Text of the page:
Spatiotemporal dynamics of coarse woody debris in an old-growth temperate deciduous forest
Forest ecosystems are an important component in the global carbon cycle. Coarse woody debris (CWD), which is a substantial portion of the aboveground forest biomass, can be an indicator of historical disturbance events and is a key variable for estimating carbon storage in forests. This study focused on identifying spatial and temporal dynamics in CWD pools within an old-growth temperate deciduous forest. The CWD in the study site was measured three times (1989, 1999, and 2012) following identical methods. Volumes of CWD were relatively stable over the measurement intervals, with the only significant difference being a higher CWD load in the midslope (mesophytic) community in 1989. The spatial arrangement of CWD across the topographically complex landscape was assessed using a geographical information systems (GIS) model that tested for physiographic predictors of CWD volume. Topographic patterns were not discovered, suggesting that CWD deposition was spatially stochastic. The relative temporal and spatial uniformity in CWD matches expectations for old-growth temperate forests; however, oncoming pests and pathogens as well as climate effects have the potential to drive future shifts in CWD loads.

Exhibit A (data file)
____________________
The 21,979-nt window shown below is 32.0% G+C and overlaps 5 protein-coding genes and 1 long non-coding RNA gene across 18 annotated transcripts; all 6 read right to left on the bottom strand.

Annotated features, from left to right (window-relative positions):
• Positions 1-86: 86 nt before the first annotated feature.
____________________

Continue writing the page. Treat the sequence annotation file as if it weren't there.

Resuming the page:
Davis, J.G., J.I. Chapman, S.-Y. Wu, and R.W. McEwan. 2015. Spatiotemporal dynamics of coarse woody debris in an old-growth temperate deciduous forest. Forest Science 61: 680–688. doi:10.5849/forsci.14-156